Hobbies can be a great source of fun and recreation, and they can also be a source of income. Whether it’s making art, arranging flowers, or baking muffins, taxpayers must report any money they make on their tax return.
Business Or Hobby?
The rules governing the reporting vary, depending on whether the activity is actually a business or a hobby (a business is operated solely for profit, a hobby is engaged in primarily for pleasure or recreation.) If you’re not sure where your activity falls, these questions can help.
Only expenses that are “ordinary and necessary” may be deducted. Ordinary is defined as an expense common and accepted for the hobby, and necessary expenses are those deemed appropriate for the activity. Muffin ingredients and the electricity to run the oven qualify, as do packaging materials.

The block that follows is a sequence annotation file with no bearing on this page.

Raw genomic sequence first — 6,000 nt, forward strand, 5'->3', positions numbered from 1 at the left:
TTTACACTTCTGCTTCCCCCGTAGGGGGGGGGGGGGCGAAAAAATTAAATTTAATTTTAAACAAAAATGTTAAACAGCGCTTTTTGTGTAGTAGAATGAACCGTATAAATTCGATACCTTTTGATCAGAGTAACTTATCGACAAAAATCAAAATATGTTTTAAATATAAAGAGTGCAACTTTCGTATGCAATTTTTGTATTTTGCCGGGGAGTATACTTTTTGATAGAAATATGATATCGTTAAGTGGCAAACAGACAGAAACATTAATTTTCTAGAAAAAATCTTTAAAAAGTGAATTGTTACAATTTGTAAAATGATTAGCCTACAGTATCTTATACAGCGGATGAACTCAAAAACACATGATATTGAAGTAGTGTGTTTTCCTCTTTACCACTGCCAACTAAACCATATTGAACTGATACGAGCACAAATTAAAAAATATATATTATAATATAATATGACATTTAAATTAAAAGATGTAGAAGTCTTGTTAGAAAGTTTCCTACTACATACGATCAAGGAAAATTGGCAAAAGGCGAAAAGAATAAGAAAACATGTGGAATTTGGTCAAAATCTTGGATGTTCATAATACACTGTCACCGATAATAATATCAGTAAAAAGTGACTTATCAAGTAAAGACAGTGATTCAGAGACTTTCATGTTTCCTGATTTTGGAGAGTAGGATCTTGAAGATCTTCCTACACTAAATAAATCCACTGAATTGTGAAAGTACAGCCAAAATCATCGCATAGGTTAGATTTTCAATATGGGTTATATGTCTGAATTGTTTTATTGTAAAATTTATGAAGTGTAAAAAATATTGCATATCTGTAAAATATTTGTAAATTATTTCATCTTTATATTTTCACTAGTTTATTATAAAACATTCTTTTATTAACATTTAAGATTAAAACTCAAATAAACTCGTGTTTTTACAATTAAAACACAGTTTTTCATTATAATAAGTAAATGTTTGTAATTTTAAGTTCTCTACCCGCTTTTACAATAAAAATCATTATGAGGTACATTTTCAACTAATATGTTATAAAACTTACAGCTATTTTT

Unlike a business, taxpayers can usually only deduct hobby expenses up to the amount of hobby income. If a hobby’s expenses exceed its income, the loss can’t be deducted from other income. If you made $3,000 selling muffins, but your expenses were $4,000, only the $3,000 is deductible as expenses.
Prepared To File
Taxpayers claiming hobby expenses must itemize deductions (not claim the standard deduction) on Schedule A (Form 1040). It can be helpful to plan ahead for this, as hobby rules are complex and expenses may fall into three different categories, with different rules applied to each category. A tax professional can help you be prepared to file next year’s tax return.